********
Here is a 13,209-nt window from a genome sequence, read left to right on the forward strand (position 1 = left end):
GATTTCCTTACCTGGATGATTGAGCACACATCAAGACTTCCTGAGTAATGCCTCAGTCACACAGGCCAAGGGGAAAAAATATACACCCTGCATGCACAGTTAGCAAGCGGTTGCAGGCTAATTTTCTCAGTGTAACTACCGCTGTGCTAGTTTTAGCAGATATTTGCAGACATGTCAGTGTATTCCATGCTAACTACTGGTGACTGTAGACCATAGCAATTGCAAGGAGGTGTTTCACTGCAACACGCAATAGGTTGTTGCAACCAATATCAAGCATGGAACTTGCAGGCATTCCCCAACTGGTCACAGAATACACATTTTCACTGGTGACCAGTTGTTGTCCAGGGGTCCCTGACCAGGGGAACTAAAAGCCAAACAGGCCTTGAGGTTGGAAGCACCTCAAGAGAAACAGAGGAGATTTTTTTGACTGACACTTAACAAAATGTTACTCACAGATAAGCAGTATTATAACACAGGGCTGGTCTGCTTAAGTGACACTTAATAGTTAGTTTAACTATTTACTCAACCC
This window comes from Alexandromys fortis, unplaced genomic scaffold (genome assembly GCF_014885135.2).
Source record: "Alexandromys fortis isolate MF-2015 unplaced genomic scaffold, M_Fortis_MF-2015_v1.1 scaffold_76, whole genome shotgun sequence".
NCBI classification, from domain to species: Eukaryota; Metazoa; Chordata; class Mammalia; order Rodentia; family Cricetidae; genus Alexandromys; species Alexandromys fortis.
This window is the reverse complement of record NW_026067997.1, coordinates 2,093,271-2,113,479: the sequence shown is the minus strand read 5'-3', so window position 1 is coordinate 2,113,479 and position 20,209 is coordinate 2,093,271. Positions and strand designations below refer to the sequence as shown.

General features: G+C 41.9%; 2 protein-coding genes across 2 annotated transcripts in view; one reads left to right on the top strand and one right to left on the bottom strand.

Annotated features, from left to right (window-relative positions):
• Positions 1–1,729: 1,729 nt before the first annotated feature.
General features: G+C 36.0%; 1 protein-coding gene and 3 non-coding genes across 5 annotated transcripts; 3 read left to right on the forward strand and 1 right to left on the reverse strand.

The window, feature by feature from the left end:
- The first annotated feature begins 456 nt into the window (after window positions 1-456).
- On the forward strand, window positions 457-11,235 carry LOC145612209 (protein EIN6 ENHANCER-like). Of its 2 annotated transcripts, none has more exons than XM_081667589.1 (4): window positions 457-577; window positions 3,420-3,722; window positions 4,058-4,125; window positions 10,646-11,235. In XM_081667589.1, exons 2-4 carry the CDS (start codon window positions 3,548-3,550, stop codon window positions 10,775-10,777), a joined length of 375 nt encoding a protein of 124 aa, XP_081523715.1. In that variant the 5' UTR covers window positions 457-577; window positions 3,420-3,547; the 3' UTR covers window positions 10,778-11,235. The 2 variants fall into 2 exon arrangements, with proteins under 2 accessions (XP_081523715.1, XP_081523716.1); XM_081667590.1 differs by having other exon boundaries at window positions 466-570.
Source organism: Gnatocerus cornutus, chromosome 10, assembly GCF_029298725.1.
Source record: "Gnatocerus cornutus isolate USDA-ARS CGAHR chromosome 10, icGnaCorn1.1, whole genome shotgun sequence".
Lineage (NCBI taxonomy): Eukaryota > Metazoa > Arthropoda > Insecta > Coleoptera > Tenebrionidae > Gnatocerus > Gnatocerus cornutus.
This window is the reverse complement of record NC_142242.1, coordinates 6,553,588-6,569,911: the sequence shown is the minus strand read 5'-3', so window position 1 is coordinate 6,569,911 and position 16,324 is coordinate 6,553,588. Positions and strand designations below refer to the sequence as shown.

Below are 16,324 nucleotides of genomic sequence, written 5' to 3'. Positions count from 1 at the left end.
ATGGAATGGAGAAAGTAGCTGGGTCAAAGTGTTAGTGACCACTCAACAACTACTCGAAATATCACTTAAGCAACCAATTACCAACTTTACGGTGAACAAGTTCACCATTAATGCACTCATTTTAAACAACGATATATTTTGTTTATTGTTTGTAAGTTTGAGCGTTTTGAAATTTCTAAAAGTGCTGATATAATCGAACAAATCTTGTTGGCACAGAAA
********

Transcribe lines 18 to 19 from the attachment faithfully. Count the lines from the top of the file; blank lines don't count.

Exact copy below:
Below are 16,324 nucleotides of genomic sequence, written 5' to 3'. Positions count from 1 at the left end.
ATGGAATGGAGAAAGTAGCTGGGTCAAAGTGTTAGTGACCACTCAACAACTACTCGAAATATCACTTAAGCAACCAATTACCAACTTTACGGTGAACAAGTTCACCATTAATGCACTCATTTTAAACAACGATATATTTTGTTTATTGTTTGTAAGTTTGAGCGTTTTGAAATTTCTAAAAGTGCTGATATAATCGAACAAATCTTGTTGGCACAGAAA